Attention A T users. To access the menus on this page please perform the following steps. 1. Please switch auto forms mode to off. 2. Hit enter to expand a main menu option (Health, Benefits, etc). 3. To enter and activate the submenu links, hit the down arrow. You will now be able to tab or arrow up or down through the submenu options to access/activate the submenu links.

Overton Brooks VA Medical Center

 

MOVE! Part I: An Introduction to Weight Management

Intro to Weight Management

“I’ve never been this healthy” Walter W. Hood says. “I feel real good about myself and enjoy every day whereas before I did not. I still go to the classes for peer support and to keep myself motivated.” Hood lost 200 pounds while in the Weight Management Program for Veterans, a weight loss he has maintained for two years.

By Joe Thomas
Monday, March 3, 2014

Obesity is taking on smoking as the nation's number one cause of preventable death in the U.S. and using a slew of weapons do it including high cholesterol, heart disease and hypertension according to National Center for Health Promotion and Disease Prevention (NCP) literature.

"A high percentage of the Veteran population is overweight as well," Emily Walker said. "In many cases, they may be at more risk than most others."

Walker, MOVE! Coordinator for Overton Brooks VA Medical Center, is responsible for the local MOVE! Weight Management Program for Veterans; a program initiated by the NCP to combat the growing trend of obesity.

What Veterans can expect—an approach that targets overall behavior, not just eating. The program focuses on those aspects of the Veteran's life that are leading to unhealthy weight gain, using the talents of a dietitian, health behavior coordinator, and kinesiotherapist to insure the Veteran's success. Despite these disciplines, the program's approach is simple.

"The key is diet and exercise—diet for losing weight and exercise for keeping it off," Walker said. "So far we have a patient who lost two hundred pounds and has maintained his weight for two years. He speaks to our group members and keeps them motivated. His story is amazing."

Although many of the program's participants were referred by a physician, such referrals are not necessary. Walker also encourages younger Veterans to join the program.

"We have some who served in Operation Iraqi Freedom and Operation Enduring Freedom who are in the program," Walker said, "so our patients range from early twenties to seventies. Any Veteran can join the program if he or she feels the need to lose weight and stay healthy. Veterans who are interested can call us at 318-990-5023."

According to Walker, the first step involves a Body Mass Index (BMI) of the would-be participant. A BMI between 25 and 29 is considered overweight with 30 serving as the mile marker for obesity. Beyond this point, Veterans have three options when participating in MOVE! — group, individual, and TeleMOVE!. However, Walker reminds Veterans that these options were not created equal.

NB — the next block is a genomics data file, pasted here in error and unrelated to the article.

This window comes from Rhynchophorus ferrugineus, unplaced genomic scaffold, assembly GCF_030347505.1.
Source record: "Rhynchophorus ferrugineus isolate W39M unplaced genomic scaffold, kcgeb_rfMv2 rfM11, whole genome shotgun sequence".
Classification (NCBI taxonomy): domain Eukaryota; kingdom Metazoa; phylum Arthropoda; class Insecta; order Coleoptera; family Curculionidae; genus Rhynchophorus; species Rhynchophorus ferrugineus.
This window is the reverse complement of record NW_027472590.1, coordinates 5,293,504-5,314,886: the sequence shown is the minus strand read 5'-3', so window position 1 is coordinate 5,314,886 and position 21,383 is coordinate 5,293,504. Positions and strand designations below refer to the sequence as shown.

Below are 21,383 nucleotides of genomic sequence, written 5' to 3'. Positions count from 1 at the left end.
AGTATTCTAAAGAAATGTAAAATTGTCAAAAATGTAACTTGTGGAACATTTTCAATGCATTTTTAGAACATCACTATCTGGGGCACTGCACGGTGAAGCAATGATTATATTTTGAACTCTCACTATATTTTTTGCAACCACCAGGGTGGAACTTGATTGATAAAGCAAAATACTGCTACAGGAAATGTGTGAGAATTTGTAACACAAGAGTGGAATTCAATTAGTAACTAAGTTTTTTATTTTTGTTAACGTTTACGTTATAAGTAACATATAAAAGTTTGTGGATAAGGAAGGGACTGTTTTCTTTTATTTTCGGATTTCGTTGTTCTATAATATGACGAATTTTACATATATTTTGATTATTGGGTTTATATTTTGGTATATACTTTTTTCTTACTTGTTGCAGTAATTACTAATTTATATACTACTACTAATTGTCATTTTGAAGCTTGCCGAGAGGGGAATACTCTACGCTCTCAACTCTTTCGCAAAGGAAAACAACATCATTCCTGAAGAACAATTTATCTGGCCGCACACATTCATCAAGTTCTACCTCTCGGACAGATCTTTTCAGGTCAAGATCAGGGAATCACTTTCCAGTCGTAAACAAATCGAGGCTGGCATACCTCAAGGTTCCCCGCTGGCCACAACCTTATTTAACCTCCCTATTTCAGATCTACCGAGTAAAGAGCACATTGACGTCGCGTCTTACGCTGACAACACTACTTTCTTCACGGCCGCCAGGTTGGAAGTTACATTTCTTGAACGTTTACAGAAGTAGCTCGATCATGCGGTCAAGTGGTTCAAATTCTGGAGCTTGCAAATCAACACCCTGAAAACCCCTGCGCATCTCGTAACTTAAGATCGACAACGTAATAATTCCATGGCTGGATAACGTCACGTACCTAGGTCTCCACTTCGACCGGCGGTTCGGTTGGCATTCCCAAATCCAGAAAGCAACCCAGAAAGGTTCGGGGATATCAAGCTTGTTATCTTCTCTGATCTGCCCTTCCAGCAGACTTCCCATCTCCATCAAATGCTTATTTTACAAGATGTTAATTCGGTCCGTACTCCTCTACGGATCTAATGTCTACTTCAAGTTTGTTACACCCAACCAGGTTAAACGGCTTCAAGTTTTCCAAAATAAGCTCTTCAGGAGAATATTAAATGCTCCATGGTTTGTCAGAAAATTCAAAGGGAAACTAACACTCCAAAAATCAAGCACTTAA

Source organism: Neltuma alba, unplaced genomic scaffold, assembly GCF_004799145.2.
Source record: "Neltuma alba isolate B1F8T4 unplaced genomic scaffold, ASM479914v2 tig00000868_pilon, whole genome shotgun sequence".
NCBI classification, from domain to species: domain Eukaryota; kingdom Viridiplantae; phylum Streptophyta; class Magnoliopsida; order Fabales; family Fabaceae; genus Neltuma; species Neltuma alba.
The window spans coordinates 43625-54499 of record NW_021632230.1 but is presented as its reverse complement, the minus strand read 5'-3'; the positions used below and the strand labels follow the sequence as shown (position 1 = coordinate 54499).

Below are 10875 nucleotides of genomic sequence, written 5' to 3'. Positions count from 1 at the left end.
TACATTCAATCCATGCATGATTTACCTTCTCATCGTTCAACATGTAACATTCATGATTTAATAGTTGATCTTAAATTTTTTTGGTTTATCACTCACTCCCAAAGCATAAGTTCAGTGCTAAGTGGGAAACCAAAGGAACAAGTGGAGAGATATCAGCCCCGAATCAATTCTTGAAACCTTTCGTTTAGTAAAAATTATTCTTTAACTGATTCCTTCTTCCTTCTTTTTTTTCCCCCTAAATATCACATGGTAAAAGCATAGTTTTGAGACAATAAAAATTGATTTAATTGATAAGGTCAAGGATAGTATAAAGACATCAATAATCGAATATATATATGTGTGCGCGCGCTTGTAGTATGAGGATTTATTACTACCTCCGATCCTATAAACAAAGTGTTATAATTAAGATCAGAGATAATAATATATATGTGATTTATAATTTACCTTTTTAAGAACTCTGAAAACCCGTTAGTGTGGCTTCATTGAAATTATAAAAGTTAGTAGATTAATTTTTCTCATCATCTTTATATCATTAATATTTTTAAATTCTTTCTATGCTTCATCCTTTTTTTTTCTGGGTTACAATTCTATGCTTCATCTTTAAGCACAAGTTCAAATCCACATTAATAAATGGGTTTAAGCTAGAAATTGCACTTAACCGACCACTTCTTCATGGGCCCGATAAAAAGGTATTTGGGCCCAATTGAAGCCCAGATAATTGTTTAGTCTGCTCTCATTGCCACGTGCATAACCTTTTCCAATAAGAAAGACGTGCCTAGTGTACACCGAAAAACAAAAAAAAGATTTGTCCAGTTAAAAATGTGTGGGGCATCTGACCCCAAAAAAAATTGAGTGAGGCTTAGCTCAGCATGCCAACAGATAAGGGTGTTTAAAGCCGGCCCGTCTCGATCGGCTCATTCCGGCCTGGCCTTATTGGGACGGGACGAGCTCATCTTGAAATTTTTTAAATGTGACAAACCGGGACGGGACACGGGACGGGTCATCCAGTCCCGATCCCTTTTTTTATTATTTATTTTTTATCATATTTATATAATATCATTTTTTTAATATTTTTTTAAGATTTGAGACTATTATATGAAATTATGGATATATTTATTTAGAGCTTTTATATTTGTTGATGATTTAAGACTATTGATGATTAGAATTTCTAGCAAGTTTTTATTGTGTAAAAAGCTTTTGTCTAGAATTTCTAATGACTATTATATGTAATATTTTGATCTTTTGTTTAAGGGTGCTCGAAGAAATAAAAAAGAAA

"Our group session is the most successful," Walker said. "This option lasts for eight weeks and meets once a week on a Thursday, either at 10:30 a.m. or 1 p.m. depending on the Veteran’s preference. These are 'closed groups,' meaning that you HAVE to start on the first week and not on week three."

Walker reminds Veterans not to be discouraged if they miss the first week of a "closed group." This just means more one-on-one time between her and those joining the program at a later date.

"We exercise the individual option until the next group begins," Walker said. "Meeting face-to-face starts the Veteran on a healthier path while keeping him or her motivated. They may continue this option if they decide that group just isn't for them." This leaves TeleMOVE! as the last option, with the veteran doing most, if not all, of his or her communication on the phone via automated service and, routinely, a member of the VA staff.

"With TeleMOVE!, the participant receives an automated phone call every day that asks the patient for information and reminds them to weigh in," Walker said. "The patient uses the touch pad to answer the questions from the phone call. If the nurse or dietician needs to reach the patient, they may call them directly."

All options include keeping diet and exercise journals, and guidance on how to change the negative behaviors that lead to weight gain.

"It's hard being the only member of a family who is trying to live a healthier life, especially if his or her spouse is overweight," Walker said. "They may be guilted by others in their social circle to get off track because it makes others feel worse about themselves. They may also indirectly lead to problems with portion control. For these reasons, it's important to have that support."

A branch of this program, MOVEmployee, extends to VA employees. Many of the same professionals who work with Veterans use this program to assist members of the VA workforce in their efforts to lose weight.

Share



Get Updates

Subscribe to Receive
Email Updates